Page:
calc_full_extent {ebirdst}R Documentation

Calculate the spatial extent of non-zero data in a raster


eBird Status and Trends data cubes are defined over broad areas, filling in regions where the species doesn't occur with zeros (predicted absences) or NAs (regions where models weren't fit). When producing maps, it's best to only display the spatial extent where the species occurs. To show determine an ideal extent for mapping, this function trims away 0 and NA values. When called on a RasterStack (e.g., a data cube consisting of all 52 weeks), this function returns the extent of occurrence across all layers.To access a pre-calculated extent for the full annual cycle use load_fac_map_parameters().


calc_full_extent(x, aggregate = TRUE)



Raster object; either a full 52-week data cube or a subset.


logical; whether data should be aggregated by a factor of 3 in each dimension prior to calculating the extent. When working with the high resolution cubes, data should be aggregated otherwise processing times will be extremely long.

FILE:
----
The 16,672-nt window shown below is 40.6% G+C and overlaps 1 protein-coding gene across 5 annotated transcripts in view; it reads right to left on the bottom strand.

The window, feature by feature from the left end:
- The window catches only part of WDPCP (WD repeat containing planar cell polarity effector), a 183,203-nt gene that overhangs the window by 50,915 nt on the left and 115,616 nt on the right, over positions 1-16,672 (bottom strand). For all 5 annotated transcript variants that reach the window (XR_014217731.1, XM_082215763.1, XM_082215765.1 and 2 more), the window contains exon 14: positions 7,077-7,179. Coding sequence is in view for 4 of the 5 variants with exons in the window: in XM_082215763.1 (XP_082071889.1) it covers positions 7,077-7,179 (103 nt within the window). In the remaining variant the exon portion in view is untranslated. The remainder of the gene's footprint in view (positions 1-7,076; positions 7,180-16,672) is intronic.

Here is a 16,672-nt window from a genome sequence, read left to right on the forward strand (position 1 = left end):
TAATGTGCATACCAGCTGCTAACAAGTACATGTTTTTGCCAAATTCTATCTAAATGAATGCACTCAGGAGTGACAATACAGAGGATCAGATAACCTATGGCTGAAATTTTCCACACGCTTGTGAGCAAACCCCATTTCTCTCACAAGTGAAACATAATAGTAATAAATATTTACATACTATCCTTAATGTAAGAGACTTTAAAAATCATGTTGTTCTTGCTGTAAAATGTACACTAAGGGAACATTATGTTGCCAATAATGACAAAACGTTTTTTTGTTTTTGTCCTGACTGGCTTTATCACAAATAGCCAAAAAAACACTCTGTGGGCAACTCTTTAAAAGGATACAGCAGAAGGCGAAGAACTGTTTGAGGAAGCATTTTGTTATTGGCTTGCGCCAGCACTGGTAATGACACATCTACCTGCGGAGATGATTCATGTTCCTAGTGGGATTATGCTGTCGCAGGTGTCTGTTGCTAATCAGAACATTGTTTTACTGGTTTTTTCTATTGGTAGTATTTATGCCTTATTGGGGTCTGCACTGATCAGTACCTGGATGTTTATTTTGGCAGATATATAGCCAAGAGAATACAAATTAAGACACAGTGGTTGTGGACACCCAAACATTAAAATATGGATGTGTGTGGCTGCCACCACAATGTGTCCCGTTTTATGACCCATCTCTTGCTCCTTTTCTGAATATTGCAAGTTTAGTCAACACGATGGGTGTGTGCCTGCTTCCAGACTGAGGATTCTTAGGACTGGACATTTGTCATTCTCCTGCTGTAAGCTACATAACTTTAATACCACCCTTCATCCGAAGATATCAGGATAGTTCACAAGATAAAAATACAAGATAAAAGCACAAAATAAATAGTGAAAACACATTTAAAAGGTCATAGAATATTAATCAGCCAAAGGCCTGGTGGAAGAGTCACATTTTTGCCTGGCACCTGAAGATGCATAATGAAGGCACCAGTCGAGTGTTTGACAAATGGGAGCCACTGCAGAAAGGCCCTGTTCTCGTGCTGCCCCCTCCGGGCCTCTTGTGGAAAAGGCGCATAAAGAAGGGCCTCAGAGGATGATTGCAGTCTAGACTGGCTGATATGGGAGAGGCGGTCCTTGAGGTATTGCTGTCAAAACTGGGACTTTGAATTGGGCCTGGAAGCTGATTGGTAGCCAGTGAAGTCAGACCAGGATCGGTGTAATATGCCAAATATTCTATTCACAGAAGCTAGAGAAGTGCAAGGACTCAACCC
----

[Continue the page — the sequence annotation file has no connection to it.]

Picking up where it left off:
The extent of occurrence as a raster Extent object.


## Not run: 
# simple toy example
r <- raster::raster(nrow = 100, ncol = 100)
r[5025:5075] <- 1

# download example data
path <- ebirdst_download("example_data")
# or get the path if you already have the data downloaded
path <- get_species_path("example_data")

# load abundance data
abd <- load_raster(path, "abundance")

# calculate full extent
map_extent <- calc_full_extent(abd)

# plot
raster::plot(abd[[20]], axes = FALSE, ext = map_extent)

## End(Not run)

[Package ebirdst version 0.3.5 Index]